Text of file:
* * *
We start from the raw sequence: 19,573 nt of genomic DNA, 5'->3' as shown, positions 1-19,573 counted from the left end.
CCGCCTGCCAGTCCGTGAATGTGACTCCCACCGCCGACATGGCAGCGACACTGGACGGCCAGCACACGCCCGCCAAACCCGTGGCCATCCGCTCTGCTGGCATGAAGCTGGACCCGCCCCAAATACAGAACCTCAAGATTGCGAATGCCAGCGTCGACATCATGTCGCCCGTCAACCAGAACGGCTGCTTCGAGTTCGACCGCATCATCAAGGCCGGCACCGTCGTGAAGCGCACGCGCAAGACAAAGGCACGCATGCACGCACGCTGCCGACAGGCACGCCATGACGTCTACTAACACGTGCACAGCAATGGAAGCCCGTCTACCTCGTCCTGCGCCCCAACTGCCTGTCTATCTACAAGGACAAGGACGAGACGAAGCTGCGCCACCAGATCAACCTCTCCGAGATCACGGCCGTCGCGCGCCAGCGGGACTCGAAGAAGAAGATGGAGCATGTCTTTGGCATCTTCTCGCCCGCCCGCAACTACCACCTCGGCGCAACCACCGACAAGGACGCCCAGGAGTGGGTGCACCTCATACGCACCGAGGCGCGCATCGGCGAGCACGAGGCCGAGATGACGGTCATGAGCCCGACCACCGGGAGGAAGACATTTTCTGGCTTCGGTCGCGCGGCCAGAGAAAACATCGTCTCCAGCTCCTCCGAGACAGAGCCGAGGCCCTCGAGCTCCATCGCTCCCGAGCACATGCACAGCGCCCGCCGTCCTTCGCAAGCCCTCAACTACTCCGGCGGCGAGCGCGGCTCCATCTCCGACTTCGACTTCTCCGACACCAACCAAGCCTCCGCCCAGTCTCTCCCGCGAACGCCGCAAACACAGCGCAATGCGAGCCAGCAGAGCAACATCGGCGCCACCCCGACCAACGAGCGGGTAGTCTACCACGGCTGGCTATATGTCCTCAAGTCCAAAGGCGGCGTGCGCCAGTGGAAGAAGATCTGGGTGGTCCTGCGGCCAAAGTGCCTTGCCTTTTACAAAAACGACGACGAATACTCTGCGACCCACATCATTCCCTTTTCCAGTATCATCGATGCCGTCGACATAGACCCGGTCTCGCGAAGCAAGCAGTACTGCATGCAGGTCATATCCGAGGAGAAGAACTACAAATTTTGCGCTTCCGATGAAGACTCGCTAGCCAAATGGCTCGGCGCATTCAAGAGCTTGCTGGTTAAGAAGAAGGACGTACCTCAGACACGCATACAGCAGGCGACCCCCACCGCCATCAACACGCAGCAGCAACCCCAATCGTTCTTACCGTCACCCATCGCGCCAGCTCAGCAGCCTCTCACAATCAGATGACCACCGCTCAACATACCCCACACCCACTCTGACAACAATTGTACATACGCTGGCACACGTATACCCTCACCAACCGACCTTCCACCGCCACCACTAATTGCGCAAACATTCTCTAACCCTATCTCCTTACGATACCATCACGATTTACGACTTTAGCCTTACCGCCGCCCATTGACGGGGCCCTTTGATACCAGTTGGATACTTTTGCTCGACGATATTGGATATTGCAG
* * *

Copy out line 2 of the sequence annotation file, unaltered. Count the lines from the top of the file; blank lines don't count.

CCGCCTGCCAGTCCGTGAATGTGACTCCCACCGCCGACATGGCAGCGACACTGGACGGCCAGCACACGCCCGCCAAACCCGTGGCCATCCGCTCTGCTGGCATGAAGCTGGACCCGCCCCAAATACAGAACCTCAAGATTGCGAATGCCAGCGTCGACATCATGTCGCCCGTCAACCAGAACGGCTGCTTCGAGTTCGACCGCATCATCAAGGCCGGCACCGTCGTGAAGCGCACGCGCAAGACAAAGGCACGCATGCACGCACGCTGCCGACAGGCACGCCATGACGTCTACTAACACGTGCACAGCAATGGAAGCCCGTCTACCTCGTCCTGCGCCCCAACTGCCTGTCTATCTACAAGGACAAGGACGAGACGAAGCTGCGCCACCAGATCAACCTCTCCGAGATCACGGCCGTCGCGCGCCAGCGGGACTCGAAGAAGAAGATGGAGCATGTCTTTGGCATCTTCTCGCCCGCCCGCAACTACCACCTCGGCGCAACCACCGACAAGGACGCCCAGGAGTGGGTGCACCTCATACGCACCGAGGCGCGCATCGGCGAGCACGAGGCCGAGATGACGGTCATGAGCCCGACCACCGGGAGGAAGACATTTTCTGGCTTCGGTCGCGCGGCCAGAGAAAACATCGTCTCCAGCTCCTCCGAGACAGAGCCGAGGCCCTCGAGCTCCATCGCTCCCGAGCACATGCACAGCGCCCGCCGTCCTTCGCAAGCCCTCAACTACTCCGGCGGCGAGCGCGGCTCCATCTCCGACTTCGACTTCTCCGACACCAACCAAGCCTCCGCCCAGTCTCTCCCGCGAACGCCGCAAACACAGCGCAATGCGAGCCAGCAGAGCAACATCGGCGCCACCCCGACCAACGAGCGGGTAGTCTACCACGGCTGGCTATATGTCCTCAAGTCCAAAGGCGGCGTGCGCCAGTGGAAGAAGATCTGGGTGGTCCTGCGGCCAAAGTGCCTTGCCTTTTACAAAAACGACGACGAATACTCTGCGACCCACATCATTCCCTTTTCCAGTATCATCGATGCCGTCGACATAGACCCGGTCTCGCGAAGCAAGCAGTACTGCATGCAGGTCATATCCGAGGAGAAGAACTACAAATTTTGCGCTTCCGATGAAGACTCGCTAGCCAAATGGCTCGGCGCATTCAAGAGCTTGCTGGTTAAGAAGAAGGACGTACCTCAGACACGCATACAGCAGGCGACCCCCACCGCCATCAACACGCAGCAGCAACCCCAATCGTTCTTACCGTCACCCATCGCGCCAGCTCAGCAGCCTCTCACAATCAGATGACCACCGCTCAACATACCCCACACCCACTCTGACAACAATTGTACATACGCTGGCACACGTATACCCTCACCAACCGACCTTCCACCGCCACCACTAATTGCGCAAACATTCTCTAACCCTATCTCCTTACGATACCATCACGATTTACGACTTTAGCCTTACCGCCGCCCATTGACGGGGCCCTTTGATACCAGTTGGATACTTTTGCTCGACGATATTGGATATTGCAG